After taking a year-long hiatus to retool its commercial mortgage-backed securities business, Credit Suisse First Boston has sold $1.2 billion in CMBS at better yield spreads than expected.

One tranche for $673 million consisted of a sale of a 9.9-year triple-A-rated class and priced at 137 basis points over Treasurys with comparable maturities. "The price was pretty aggressive," said Michael Hoeh, head MBS portfolio manager at Dreyfus Corp.

Other classes of the deal included a $199 million five-year triple-A-rated class that priced at a spread of 111 over; an A-class that sold at 190 basis points over; a triple-B-rated class that was rated 255 basis points over; and a triple-B-minus tranche that was rated 355 over.

Overall, the CMBS market "has been a bit of a bastard child of the spread markets over the last couple of months," said Hoeh. He has said that the market is well placed for next year, and predicted wide spreads, with a limited amount of supply. "There are some real buyers searching the market," he said.

Freddie Mac Prepayments Decline

There has been a strong performance by discounts in the mortgage-backed securities market. "Discounts have been the strongest performers over the last couple of months, especially in the 15 year," said David Montano, a mortgage researcher at CSFB. "I think it's gone a little too far."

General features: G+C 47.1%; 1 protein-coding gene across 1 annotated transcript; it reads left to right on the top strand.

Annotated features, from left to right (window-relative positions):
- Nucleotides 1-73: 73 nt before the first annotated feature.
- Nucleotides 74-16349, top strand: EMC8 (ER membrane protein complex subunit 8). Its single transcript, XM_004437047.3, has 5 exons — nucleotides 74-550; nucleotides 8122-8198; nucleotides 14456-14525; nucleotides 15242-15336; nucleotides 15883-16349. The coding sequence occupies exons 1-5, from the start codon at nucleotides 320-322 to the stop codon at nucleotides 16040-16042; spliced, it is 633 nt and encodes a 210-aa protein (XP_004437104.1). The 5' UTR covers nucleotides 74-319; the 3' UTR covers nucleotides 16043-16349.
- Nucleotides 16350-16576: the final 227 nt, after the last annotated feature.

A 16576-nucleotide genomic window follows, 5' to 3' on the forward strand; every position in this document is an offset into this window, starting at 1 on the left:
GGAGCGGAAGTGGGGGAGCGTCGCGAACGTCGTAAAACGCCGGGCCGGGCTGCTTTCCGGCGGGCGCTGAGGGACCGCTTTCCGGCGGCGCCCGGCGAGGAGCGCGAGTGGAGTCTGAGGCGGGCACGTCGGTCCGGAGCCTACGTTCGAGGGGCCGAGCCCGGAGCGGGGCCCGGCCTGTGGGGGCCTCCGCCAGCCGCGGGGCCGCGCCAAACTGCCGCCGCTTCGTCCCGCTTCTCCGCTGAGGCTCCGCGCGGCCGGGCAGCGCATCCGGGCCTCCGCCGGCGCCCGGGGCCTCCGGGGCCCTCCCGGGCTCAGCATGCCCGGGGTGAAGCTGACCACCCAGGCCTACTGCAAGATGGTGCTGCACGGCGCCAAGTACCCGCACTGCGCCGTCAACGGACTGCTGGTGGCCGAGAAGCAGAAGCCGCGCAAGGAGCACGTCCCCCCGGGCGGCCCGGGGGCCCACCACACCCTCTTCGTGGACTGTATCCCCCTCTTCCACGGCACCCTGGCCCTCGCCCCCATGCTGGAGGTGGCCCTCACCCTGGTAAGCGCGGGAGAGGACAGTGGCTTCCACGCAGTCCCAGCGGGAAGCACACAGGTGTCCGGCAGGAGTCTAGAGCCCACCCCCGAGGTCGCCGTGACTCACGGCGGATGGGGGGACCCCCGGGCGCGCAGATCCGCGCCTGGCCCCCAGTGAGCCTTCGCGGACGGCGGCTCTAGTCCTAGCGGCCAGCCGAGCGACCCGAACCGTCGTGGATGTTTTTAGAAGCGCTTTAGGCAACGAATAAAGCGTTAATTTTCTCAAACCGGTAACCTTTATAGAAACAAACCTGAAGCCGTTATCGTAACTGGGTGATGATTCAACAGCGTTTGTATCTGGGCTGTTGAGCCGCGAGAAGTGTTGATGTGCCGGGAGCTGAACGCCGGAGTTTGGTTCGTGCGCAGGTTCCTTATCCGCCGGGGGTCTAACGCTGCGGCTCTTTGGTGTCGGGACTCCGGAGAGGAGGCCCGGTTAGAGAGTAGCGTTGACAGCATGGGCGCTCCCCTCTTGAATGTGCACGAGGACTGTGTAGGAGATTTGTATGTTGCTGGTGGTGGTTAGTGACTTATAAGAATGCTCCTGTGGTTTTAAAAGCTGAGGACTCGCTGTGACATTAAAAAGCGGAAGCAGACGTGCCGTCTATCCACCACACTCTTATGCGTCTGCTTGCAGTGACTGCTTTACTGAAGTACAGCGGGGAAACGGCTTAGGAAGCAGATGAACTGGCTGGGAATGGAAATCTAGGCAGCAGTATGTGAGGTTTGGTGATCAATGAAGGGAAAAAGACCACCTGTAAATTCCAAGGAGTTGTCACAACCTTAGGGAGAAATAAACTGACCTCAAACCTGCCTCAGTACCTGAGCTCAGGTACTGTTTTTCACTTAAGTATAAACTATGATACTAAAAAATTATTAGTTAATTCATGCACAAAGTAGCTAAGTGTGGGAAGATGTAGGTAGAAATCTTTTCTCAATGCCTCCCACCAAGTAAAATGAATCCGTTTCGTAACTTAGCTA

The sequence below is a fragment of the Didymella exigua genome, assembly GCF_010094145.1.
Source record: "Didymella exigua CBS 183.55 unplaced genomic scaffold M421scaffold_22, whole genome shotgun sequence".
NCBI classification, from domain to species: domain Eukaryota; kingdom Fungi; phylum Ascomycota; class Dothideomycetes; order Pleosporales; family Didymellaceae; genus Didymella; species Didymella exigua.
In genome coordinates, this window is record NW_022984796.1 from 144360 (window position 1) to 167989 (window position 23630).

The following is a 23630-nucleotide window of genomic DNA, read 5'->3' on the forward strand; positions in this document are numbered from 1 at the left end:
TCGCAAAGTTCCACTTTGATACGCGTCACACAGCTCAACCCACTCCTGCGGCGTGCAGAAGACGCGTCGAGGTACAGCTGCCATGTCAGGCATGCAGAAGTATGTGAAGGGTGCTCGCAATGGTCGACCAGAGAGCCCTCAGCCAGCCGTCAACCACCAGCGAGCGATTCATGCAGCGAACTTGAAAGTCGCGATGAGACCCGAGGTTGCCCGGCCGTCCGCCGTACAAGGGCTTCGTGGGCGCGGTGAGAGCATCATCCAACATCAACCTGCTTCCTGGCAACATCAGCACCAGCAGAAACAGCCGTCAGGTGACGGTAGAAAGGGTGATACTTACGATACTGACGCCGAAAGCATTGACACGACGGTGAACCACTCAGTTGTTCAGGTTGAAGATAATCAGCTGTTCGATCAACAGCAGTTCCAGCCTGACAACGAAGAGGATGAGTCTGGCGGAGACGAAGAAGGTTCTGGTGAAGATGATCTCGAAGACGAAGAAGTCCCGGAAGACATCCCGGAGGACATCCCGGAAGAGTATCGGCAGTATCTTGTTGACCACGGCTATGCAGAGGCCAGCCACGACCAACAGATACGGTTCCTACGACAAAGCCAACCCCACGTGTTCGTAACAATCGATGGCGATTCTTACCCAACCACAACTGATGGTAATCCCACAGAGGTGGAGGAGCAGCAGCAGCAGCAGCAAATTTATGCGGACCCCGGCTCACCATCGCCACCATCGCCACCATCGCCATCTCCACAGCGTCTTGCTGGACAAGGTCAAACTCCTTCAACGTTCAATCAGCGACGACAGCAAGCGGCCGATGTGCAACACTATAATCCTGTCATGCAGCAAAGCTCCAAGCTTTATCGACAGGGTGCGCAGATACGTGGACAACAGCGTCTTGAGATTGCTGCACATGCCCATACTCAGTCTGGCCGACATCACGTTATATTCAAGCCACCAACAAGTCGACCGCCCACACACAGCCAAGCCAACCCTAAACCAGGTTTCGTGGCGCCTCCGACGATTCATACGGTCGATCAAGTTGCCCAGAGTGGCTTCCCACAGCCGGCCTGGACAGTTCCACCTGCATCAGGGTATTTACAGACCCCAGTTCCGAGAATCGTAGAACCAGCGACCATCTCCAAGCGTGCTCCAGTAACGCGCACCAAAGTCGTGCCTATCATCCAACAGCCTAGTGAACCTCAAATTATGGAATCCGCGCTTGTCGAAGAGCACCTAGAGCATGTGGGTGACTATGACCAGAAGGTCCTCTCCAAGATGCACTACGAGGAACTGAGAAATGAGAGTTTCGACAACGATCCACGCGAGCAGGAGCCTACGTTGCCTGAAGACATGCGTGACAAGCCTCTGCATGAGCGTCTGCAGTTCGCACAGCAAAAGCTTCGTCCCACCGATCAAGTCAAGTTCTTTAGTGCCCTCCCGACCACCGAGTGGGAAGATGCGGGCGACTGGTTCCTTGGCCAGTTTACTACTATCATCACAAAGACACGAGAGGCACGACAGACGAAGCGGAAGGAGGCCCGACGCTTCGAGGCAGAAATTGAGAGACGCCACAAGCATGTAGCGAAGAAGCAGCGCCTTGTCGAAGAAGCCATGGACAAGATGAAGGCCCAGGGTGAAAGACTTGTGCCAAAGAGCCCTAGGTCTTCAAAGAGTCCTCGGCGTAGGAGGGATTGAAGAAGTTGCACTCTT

For the fourth month in a row, Freddie Mac prepayments have declined across the board. Seasoned discounts have declined sharply, outpacing the normal seasonal slowdown by almost 10% for the month of October, said Warren Xia, at Banc of America Securities.

Speeds for the 30-year 6.5% pools originated in 1993 and 1996 have declined by 14% to 8.9% constant prepayment rate and 9.4% CPR, respectively. However, the 1993 30-year 6.0% declined by 24% to 7.3% CPR. Seasoned discount speeds are expected to drop another 20% to 25% in the winter months, before picking up in March, said Xia.

As for Ginnie Mae discounts, the to-be-announced pools are trading well below fair value compared to conventionals for much of this year, although a slight rebound has occurred over the past two months, said Art Frank, director of mortgage research at Nomura Securities.

Ginnie Mae 8s have been among the least expensive premium securities, and it is suggested by Frank that holders of GNMA 8's take some profits by switching to conventional 8's.

Elsewhere, Montano doesn't see people "realigning their portfolios in the last two months of the year, but I don't see any big sellers, either." He also noted that volatility is very low, and has dropped about 10 basis points. Mortgages are big callable securities, he says, and will outperform in a fixed-income universe, and are currently make up 34% of that universe. He is calling them, "not a tremendous buy, but fair."

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